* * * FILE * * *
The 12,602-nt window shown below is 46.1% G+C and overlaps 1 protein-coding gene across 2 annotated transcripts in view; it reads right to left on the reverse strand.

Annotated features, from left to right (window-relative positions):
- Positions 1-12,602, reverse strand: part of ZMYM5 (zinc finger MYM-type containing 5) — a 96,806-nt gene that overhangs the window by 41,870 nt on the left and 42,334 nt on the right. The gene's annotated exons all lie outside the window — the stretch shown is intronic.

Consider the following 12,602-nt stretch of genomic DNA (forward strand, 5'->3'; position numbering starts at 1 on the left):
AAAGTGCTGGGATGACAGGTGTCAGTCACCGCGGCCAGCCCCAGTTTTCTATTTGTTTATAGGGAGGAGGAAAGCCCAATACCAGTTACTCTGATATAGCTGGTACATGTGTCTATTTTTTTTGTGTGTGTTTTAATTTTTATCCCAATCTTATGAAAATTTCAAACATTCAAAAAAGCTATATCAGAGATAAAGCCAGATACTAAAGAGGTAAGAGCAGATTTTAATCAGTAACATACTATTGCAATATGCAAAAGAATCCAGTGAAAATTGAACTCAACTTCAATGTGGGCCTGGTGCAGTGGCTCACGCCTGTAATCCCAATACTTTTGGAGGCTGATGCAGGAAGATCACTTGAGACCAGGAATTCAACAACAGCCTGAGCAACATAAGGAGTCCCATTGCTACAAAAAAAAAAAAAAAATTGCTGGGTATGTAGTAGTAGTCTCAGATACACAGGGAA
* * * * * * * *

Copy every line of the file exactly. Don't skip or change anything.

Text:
The 12,602-nt window shown below is 46.1% G+C and overlaps 1 protein-coding gene across 2 annotated transcripts in view; it reads right to left on the reverse strand.

Annotated features, from left to right (window-relative positions):
- Positions 1-12,602, reverse strand: part of ZMYM5 (zinc finger MYM-type containing 5) — a 96,806-nt gene that overhangs the window by 41,870 nt on the left and 42,334 nt on the right. The gene's annotated exons all lie outside the window — the stretch shown is intronic.

Consider the following 12,602-nt stretch of genomic DNA (forward strand, 5'->3'; position numbering starts at 1 on the left):
AAAGTGCTGGGATGACAGGTGTCAGTCACCGCGGCCAGCCCCAGTTTTCTATTTGTTTATAGGGAGGAGGAAAGCCCAATACCAGTTACTCTGATATAGCTGGTACATGTGTCTATTTTTTTTGTGTGTGTTTTAATTTTTATCCCAATCTTATGAAAATTTCAAACATTCAAAAAAGCTATATCAGAGATAAAGCCAGATACTAAAGAGGTAAGAGCAGATTTTAATCAGTAACATACTATTGCAATATGCAAAAGAATCCAGTGAAAATTGAACTCAACTTCAATGTGGGCCTGGTGCAGTGGCTCACGCCTGTAATCCCAATACTTTTGGAGGCTGATGCAGGAAGATCACTTGAGACCAGGAATTCAACAACAGCCTGAGCAACATAAGGAGTCCCATTGCTACAAAAAAAAAAAAAAAATTGCTGGGTATGTAGTAGTAGTCTCAGATACACAGGGAA